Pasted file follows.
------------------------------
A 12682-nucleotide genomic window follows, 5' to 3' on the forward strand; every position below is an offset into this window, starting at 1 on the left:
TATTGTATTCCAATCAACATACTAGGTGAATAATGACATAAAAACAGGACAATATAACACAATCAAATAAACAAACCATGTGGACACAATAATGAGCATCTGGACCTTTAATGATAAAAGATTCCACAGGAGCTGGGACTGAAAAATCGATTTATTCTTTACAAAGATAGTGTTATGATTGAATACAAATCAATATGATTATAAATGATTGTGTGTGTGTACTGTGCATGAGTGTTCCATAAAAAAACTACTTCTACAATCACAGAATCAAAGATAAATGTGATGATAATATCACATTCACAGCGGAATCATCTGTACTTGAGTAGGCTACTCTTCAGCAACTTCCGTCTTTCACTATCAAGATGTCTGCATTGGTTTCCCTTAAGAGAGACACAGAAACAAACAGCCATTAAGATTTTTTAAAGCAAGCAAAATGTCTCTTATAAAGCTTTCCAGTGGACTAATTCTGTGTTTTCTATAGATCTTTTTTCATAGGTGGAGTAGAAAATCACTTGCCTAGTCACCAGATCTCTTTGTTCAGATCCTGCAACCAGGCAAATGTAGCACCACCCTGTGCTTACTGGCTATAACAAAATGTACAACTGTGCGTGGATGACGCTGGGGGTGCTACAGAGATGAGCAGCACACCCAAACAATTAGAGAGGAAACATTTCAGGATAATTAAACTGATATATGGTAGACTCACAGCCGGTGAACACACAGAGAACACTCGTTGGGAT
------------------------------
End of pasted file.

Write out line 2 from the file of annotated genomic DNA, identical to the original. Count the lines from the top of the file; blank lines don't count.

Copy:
TATTGTATTCCAATCAACATACTAGGTGAATAATGACATAAAAACAGGACAATATAACACAATCAAATAAACAAACCATGTGGACACAATAATGAGCATCTGGACCTTTAATGATAAAAGATTCCACAGGAGCTGGGACTGAAAAATCGATTTATTCTTTACAAAGATAGTGTTATGATTGAATACAAATCAATATGATTATAAATGATTGTGTGTGTGTACTGTGCATGAGTGTTCCATAAAAAAACTACTTCTACAATCACAGAATCAAAGATAAATGTGATGATAATATCACATTCACAGCGGAATCATCTGTACTTGAGTAGGCTACTCTTCAGCAACTTCCGTCTTTCACTATCAAGATGTCTGCATTGGTTTCCCTTAAGAGAGACACAGAAACAAACAGCCATTAAGATTTTTTAAAGCAAGCAAAATGTCTCTTATAAAGCTTTCCAGTGGACTAATTCTGTGTTTTCTATAGATCTTTTTTCATAGGTGGAGTAGAAAATCACTTGCCTAGTCACCAGATCTCTTTGTTCAGATCCTGCAACCAGGCAAATGTAGCACCACCCTGTGCTTACTGGCTATAACAAAATGTACAACTGTGCGTGGATGACGCTGGGGGTGCTACAGAGATGAGCAGCACACCCAAACAATTAGAGAGGAAACATTTCAGGATAATTAAACTGATATATGGTAGACTCACAGCCGGTGAACACACAGAGAACACTCGTTGGGAT